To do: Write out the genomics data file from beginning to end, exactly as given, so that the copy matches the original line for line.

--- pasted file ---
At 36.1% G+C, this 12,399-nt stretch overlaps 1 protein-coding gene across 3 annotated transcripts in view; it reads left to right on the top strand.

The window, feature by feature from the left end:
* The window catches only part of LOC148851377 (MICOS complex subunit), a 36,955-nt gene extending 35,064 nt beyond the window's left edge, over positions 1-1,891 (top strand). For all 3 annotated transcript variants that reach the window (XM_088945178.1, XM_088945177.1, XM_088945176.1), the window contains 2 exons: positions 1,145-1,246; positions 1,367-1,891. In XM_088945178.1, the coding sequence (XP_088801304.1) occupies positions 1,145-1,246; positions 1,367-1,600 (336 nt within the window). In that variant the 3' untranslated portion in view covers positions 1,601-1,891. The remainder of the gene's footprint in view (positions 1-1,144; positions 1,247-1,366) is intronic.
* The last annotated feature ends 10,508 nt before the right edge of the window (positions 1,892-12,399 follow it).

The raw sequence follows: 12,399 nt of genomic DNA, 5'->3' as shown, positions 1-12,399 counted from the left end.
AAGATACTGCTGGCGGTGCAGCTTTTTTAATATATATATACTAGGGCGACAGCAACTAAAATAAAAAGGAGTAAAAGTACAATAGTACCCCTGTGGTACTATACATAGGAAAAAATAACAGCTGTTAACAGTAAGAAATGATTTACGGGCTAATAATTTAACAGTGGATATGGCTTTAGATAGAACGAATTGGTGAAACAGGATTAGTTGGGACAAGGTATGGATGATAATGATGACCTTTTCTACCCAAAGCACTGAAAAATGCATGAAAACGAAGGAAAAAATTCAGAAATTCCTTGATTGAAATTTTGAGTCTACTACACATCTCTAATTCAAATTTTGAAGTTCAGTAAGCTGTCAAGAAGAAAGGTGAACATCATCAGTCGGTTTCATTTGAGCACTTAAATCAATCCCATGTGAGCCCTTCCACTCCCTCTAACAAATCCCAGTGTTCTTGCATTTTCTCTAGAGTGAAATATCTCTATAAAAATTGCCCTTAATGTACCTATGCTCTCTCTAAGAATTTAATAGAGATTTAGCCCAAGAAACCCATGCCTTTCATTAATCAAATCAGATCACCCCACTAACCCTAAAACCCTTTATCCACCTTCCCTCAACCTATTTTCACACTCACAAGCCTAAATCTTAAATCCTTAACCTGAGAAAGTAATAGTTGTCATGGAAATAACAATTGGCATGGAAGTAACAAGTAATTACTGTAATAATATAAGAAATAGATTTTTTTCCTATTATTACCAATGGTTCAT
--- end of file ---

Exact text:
At 36.1% G+C, this 12,399-nt stretch overlaps 1 protein-coding gene across 3 annotated transcripts in view; it reads left to right on the top strand.

The window, feature by feature from the left end:
* The window catches only part of LOC148851377 (MICOS complex subunit), a 36,955-nt gene extending 35,064 nt beyond the window's left edge, over positions 1-1,891 (top strand). For all 3 annotated transcript variants that reach the window (XM_088945178.1, XM_088945177.1, XM_088945176.1), the window contains 2 exons: positions 1,145-1,246; positions 1,367-1,891. In XM_088945178.1, the coding sequence (XP_088801304.1) occupies positions 1,145-1,246; positions 1,367-1,600 (336 nt within the window). In that variant the 3' untranslated portion in view covers positions 1,601-1,891. The remainder of the gene's footprint in view (positions 1-1,144; positions 1,247-1,366) is intronic.
* The last annotated feature ends 10,508 nt before the right edge of the window (positions 1,892-12,399 follow it).

The raw sequence follows: 12,399 nt of genomic DNA, 5'->3' as shown, positions 1-12,399 counted from the left end.
AAGATACTGCTGGCGGTGCAGCTTTTTTAATATATATATACTAGGGCGACAGCAACTAAAATAAAAAGGAGTAAAAGTACAATAGTACCCCTGTGGTACTATACATAGGAAAAAATAACAGCTGTTAACAGTAAGAAATGATTTACGGGCTAATAATTTAACAGTGGATATGGCTTTAGATAGAACGAATTGGTGAAACAGGATTAGTTGGGACAAGGTATGGATGATAATGATGACCTTTTCTACCCAAAGCACTGAAAAATGCATGAAAACGAAGGAAAAAATTCAGAAATTCCTTGATTGAAATTTTGAGTCTACTACACATCTCTAATTCAAATTTTGAAGTTCAGTAAGCTGTCAAGAAGAAAGGTGAACATCATCAGTCGGTTTCATTTGAGCACTTAAATCAATCCCATGTGAGCCCTTCCACTCCCTCTAACAAATCCCAGTGTTCTTGCATTTTCTCTAGAGTGAAATATCTCTATAAAAATTGCCCTTAATGTACCTATGCTCTCTCTAAGAATTTAATAGAGATTTAGCCCAAGAAACCCATGCCTTTCATTAATCAAATCAGATCACCCCACTAACCCTAAAACCCTTTATCCACCTTCCCTCAACCTATTTTCACACTCACAAGCCTAAATCTTAAATCCTTAACCTGAGAAAGTAATAGTTGTCATGGAAATAACAATTGGCATGGAAGTAACAAGTAATTACTGTAATAATATAAGAAATAGATTTTTTTCCTATTATTACCAATGGTTCAT